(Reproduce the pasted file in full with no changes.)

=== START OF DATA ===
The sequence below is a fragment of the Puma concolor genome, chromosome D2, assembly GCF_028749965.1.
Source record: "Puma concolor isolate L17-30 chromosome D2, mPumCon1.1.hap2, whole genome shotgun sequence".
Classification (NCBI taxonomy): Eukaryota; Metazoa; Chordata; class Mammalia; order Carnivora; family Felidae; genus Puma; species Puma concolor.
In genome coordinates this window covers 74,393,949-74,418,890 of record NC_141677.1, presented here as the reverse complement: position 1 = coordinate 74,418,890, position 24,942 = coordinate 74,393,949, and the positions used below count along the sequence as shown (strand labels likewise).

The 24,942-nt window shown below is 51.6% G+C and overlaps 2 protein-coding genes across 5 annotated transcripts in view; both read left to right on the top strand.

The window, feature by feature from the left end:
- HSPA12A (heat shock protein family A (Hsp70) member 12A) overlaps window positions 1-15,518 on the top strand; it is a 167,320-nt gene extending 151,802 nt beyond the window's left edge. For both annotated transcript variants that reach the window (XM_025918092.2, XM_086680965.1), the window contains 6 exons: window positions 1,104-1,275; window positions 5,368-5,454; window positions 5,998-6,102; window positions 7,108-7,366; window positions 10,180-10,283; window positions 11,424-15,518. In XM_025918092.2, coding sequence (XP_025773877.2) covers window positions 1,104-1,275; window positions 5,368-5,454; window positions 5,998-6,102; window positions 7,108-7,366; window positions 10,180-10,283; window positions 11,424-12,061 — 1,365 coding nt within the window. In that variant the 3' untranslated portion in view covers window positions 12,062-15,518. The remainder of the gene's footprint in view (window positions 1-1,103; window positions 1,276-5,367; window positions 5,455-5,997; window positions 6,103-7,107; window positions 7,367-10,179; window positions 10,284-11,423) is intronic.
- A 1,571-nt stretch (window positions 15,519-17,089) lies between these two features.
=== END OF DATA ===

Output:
The sequence below is a fragment of the Puma concolor genome, chromosome D2, assembly GCF_028749965.1.
Source record: "Puma concolor isolate L17-30 chromosome D2, mPumCon1.1.hap2, whole genome shotgun sequence".
Classification (NCBI taxonomy): Eukaryota; Metazoa; Chordata; class Mammalia; order Carnivora; family Felidae; genus Puma; species Puma concolor.
In genome coordinates this window covers 74,393,949-74,418,890 of record NC_141677.1, presented here as the reverse complement: position 1 = coordinate 74,418,890, position 24,942 = coordinate 74,393,949, and the positions used below count along the sequence as shown (strand labels likewise).

The 24,942-nt window shown below is 51.6% G+C and overlaps 2 protein-coding genes across 5 annotated transcripts in view; both read left to right on the top strand.

The window, feature by feature from the left end:
- HSPA12A (heat shock protein family A (Hsp70) member 12A) overlaps window positions 1-15,518 on the top strand; it is a 167,320-nt gene extending 151,802 nt beyond the window's left edge. For both annotated transcript variants that reach the window (XM_025918092.2, XM_086680965.1), the window contains 6 exons: window positions 1,104-1,275; window positions 5,368-5,454; window positions 5,998-6,102; window positions 7,108-7,366; window positions 10,180-10,283; window positions 11,424-15,518. In XM_025918092.2, coding sequence (XP_025773877.2) covers window positions 1,104-1,275; window positions 5,368-5,454; window positions 5,998-6,102; window positions 7,108-7,366; window positions 10,180-10,283; window positions 11,424-12,061 — 1,365 coding nt within the window. In that variant the 3' untranslated portion in view covers window positions 12,062-15,518. The remainder of the gene's footprint in view (window positions 1-1,103; window positions 1,276-5,367; window positions 5,455-5,997; window positions 6,103-7,107; window positions 7,367-10,179; window positions 10,284-11,423) is intronic.
- A 1,571-nt stretch (window positions 15,519-17,089) lies between these two features.